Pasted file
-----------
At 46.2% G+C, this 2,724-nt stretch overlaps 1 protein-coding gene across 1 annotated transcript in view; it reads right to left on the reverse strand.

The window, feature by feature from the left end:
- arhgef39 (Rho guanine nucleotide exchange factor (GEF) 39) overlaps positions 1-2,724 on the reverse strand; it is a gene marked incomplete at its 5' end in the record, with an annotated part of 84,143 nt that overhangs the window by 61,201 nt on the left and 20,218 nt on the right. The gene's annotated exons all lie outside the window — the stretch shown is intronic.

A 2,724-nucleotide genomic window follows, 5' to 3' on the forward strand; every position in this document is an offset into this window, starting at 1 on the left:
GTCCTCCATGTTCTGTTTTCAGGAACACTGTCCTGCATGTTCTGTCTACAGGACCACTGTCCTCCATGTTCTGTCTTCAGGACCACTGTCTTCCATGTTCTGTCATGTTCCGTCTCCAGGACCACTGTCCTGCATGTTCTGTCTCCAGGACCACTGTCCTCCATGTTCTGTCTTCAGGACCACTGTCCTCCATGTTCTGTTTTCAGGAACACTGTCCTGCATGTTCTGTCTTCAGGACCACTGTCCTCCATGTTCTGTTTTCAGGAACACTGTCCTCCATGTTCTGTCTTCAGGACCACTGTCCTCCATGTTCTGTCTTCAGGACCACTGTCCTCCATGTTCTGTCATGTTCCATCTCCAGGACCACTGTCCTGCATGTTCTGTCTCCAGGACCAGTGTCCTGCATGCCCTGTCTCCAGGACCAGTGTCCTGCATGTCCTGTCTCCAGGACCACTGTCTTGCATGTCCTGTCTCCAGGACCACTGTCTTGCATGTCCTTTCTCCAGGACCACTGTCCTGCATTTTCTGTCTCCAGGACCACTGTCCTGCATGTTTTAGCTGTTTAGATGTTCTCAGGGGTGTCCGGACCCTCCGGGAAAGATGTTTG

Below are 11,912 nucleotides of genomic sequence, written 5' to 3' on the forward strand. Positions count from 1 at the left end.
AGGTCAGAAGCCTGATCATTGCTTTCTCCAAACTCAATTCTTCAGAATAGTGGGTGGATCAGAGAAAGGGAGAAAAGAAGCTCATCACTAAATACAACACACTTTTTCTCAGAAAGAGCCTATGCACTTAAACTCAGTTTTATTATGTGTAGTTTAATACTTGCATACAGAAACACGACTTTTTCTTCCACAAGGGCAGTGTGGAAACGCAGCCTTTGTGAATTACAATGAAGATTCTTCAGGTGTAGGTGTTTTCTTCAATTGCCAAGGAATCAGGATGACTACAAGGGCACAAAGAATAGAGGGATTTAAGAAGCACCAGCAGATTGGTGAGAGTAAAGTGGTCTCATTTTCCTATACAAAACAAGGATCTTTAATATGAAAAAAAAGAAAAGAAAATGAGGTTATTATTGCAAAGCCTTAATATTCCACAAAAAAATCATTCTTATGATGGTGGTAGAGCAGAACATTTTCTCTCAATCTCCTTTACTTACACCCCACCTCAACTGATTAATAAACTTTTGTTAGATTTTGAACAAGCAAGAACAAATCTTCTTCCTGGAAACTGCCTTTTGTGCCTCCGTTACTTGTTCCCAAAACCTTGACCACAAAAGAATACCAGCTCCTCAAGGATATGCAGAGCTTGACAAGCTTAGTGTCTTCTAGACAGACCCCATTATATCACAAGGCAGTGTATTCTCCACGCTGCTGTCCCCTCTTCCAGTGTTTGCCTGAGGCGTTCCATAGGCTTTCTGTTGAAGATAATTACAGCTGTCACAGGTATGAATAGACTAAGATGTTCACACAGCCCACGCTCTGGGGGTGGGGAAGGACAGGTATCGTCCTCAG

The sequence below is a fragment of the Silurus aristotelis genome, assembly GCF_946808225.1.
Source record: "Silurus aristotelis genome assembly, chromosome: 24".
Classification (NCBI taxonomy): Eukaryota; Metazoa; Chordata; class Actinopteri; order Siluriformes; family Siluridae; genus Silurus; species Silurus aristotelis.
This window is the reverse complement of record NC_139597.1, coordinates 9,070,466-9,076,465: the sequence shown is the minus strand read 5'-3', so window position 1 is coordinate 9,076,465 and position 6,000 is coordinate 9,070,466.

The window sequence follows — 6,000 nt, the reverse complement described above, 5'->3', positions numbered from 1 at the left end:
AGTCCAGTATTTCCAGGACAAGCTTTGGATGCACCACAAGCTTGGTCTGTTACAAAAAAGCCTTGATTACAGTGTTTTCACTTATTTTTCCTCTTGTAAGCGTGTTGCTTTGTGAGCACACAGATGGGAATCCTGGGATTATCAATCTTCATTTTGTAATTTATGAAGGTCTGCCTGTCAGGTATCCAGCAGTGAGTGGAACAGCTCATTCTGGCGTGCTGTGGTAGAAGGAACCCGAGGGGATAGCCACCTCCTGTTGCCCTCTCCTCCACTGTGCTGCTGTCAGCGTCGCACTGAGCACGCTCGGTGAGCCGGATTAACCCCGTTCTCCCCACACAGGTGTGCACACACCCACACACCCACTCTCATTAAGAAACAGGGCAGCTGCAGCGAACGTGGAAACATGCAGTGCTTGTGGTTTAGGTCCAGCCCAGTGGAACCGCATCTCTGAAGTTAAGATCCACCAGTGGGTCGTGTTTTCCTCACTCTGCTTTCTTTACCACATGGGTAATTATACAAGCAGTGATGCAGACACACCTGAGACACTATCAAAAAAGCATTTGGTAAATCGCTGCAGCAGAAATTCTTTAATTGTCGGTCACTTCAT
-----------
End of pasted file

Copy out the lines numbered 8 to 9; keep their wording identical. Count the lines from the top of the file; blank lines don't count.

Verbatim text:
The sequence below is a fragment of the Silurus aristotelis genome, assembly GCF_946808225.1.
Source record: "Silurus aristotelis genome assembly, chromosome: 24".